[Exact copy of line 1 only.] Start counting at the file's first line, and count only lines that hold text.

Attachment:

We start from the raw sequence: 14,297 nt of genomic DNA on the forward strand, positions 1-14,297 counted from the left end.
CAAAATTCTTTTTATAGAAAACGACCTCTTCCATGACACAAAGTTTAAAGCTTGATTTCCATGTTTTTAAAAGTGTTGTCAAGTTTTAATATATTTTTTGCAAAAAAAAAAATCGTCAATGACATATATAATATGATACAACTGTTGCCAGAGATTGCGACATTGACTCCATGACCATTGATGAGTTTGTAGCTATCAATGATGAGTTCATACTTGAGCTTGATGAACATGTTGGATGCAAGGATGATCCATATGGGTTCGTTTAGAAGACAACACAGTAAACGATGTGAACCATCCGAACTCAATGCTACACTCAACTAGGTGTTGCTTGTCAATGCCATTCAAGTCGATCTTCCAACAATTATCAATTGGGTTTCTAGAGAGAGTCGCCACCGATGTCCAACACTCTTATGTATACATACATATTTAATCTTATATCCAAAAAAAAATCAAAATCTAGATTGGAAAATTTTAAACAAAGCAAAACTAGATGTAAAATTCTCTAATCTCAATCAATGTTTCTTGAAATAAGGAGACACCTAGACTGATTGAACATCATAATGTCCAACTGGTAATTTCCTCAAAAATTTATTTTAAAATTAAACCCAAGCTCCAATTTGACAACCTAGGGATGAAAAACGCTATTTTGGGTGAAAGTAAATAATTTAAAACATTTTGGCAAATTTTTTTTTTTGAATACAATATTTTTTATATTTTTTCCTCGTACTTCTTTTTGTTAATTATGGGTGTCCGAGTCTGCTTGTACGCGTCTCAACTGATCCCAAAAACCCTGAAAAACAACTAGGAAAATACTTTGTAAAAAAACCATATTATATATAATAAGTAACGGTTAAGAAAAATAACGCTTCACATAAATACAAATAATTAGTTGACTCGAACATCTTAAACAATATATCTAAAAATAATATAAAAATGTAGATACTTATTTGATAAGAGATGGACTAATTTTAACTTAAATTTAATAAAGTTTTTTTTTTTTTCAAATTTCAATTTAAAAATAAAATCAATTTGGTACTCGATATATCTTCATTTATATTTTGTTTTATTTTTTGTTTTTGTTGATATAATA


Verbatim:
We start from the raw sequence: 14,297 nt of genomic DNA on the forward strand, positions 1-14,297 counted from the left end.